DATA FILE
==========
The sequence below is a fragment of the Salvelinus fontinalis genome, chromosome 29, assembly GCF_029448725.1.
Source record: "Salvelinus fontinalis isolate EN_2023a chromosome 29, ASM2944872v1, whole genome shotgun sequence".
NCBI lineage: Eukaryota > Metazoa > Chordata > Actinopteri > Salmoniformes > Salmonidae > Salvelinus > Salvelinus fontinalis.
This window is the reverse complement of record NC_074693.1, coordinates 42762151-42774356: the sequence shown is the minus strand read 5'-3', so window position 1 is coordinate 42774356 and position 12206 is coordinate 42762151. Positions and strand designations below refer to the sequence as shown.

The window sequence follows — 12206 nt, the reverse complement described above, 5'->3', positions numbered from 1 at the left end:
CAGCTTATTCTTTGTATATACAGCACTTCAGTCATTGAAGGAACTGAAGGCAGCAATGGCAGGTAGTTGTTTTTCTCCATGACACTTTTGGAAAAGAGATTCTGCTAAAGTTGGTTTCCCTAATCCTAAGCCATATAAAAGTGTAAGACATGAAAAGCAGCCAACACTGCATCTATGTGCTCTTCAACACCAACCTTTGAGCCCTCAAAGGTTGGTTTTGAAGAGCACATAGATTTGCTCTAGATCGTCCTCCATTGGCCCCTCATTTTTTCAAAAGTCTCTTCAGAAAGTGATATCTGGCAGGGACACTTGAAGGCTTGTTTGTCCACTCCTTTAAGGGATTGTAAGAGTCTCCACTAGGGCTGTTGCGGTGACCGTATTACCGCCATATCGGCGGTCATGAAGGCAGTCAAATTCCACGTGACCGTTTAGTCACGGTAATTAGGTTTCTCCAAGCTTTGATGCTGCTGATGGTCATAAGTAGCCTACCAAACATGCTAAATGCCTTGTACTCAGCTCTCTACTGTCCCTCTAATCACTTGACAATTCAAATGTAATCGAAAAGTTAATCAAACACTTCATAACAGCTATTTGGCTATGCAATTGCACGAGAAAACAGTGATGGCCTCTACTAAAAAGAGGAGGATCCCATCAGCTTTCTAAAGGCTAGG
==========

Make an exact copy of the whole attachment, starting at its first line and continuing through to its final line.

The sequence below is a fragment of the Salvelinus fontinalis genome, chromosome 29, assembly GCF_029448725.1.
Source record: "Salvelinus fontinalis isolate EN_2023a chromosome 29, ASM2944872v1, whole genome shotgun sequence".
NCBI lineage: Eukaryota > Metazoa > Chordata > Actinopteri > Salmoniformes > Salmonidae > Salvelinus > Salvelinus fontinalis.
This window is the reverse complement of record NC_074693.1, coordinates 42762151-42774356: the sequence shown is the minus strand read 5'-3', so window position 1 is coordinate 42774356 and position 12206 is coordinate 42762151. Positions and strand designations below refer to the sequence as shown.

The window sequence follows — 12206 nt, the reverse complement described above, 5'->3', positions numbered from 1 at the left end:
CAGCTTATTCTTTGTATATACAGCACTTCAGTCATTGAAGGAACTGAAGGCAGCAATGGCAGGTAGTTGTTTTTCTCCATGACACTTTTGGAAAAGAGATTCTGCTAAAGTTGGTTTCCCTAATCCTAAGCCATATAAAAGTGTAAGACATGAAAAGCAGCCAACACTGCATCTATGTGCTCTTCAACACCAACCTTTGAGCCCTCAAAGGTTGGTTTTGAAGAGCACATAGATTTGCTCTAGATCGTCCTCCATTGGCCCCTCATTTTTTCAAAAGTCTCTTCAGAAAGTGATATCTGGCAGGGACACTTGAAGGCTTGTTTGTCCACTCCTTTAAGGGATTGTAAGAGTCTCCACTAGGGCTGTTGCGGTGACCGTATTACCGCCATATCGGCGGTCATGAAGGCAGTCAAATTCCACGTGACCGTTTAGTCACGGTAATTAGGTTTCTCCAAGCTTTGATGCTGCTGATGGTCATAAGTAGCCTACCAAACATGCTAAATGCCTTGTACTCAGCTCTCTACTGTCCCTCTAATCACTTGACAATTCAAATGTAATCGAAAAGTTAATCAAACACTTCATAACAGCTATTTGGCTATGCAATTGCACGAGAAAACAGTGATGGCCTCTACTAAAAAGAGGAGGATCCCATCAGCTTTCTAAAGGCTAGG